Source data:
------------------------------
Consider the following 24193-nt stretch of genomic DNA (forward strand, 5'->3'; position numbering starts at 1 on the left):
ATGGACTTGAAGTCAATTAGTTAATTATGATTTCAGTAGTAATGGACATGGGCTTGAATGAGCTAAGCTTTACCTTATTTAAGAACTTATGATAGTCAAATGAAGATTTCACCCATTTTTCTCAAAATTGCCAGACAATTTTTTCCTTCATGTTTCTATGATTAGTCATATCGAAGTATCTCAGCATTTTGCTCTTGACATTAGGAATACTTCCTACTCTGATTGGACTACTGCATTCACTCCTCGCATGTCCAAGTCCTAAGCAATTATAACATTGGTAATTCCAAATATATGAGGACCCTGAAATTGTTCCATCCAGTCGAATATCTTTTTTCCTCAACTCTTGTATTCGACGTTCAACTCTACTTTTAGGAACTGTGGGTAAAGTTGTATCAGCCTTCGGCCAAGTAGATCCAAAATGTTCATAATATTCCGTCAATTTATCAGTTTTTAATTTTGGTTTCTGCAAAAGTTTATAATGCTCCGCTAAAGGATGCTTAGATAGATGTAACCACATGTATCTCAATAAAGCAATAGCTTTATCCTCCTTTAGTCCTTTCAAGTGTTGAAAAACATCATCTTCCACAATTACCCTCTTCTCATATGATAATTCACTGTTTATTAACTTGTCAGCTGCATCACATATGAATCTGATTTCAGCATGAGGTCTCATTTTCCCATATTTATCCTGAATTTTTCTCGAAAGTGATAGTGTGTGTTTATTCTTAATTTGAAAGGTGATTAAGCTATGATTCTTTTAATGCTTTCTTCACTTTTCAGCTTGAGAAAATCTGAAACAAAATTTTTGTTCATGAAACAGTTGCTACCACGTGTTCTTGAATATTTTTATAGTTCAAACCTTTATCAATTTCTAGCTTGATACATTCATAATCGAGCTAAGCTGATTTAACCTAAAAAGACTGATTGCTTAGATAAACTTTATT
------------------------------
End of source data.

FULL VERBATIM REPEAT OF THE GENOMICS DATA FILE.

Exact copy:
Consider the following 24193-nt stretch of genomic DNA (forward strand, 5'->3'; position numbering starts at 1 on the left):
ATGGACTTGAAGTCAATTAGTTAATTATGATTTCAGTAGTAATGGACATGGGCTTGAATGAGCTAAGCTTTACCTTATTTAAGAACTTATGATAGTCAAATGAAGATTTCACCCATTTTTCTCAAAATTGCCAGACAATTTTTTCCTTCATGTTTCTATGATTAGTCATATCGAAGTATCTCAGCATTTTGCTCTTGACATTAGGAATACTTCCTACTCTGATTGGACTACTGCATTCACTCCTCGCATGTCCAAGTCCTAAGCAATTATAACATTGGTAATTCCAAATATATGAGGACCCTGAAATTGTTCCATCCAGTCGAATATCTTTTTTCCTCAACTCTTGTATTCGACGTTCAACTCTACTTTTAGGAACTGTGGGTAAAGTTGTATCAGCCTTCGGCCAAGTAGATCCAAAATGTTCATAATATTCCGTCAATTTATCAGTTTTTAATTTTGGTTTCTGCAAAAGTTTATAATGCTCCGCTAAAGGATGCTTAGATAGATGTAACCACATGTATCTCAATAAAGCAATAGCTTTATCCTCCTTTAGTCCTTTCAAGTGTTGAAAAACATCATCTTCCACAATTACCCTCTTCTCATATGATAATTCACTGTTTATTAACTTGTCAGCTGCATCACATATGAATCTGATTTCAGCATGAGGTCTCATTTTCCCATATTTATCCTGAATTTTTCTCGAAAGTGATAGTGTGTGTTTATTCTTAATTTGAAAGGTGATTAAGCTATGATTCTTTTAATGCTTTCTTCACTTTTCAGCTTGAGAAAATCTGAAACAAAATTTTTGTTCATGAAACAGTTGCTACCACGTGTTCTTGAATATTTTTATAGTTCAAACCTTTATCAATTTCTAGCTTGATACATTCATAATCGAGCTAAGCTGATTTAACCTAAAAAGACTGATTGCTTAGATAAACTTTATT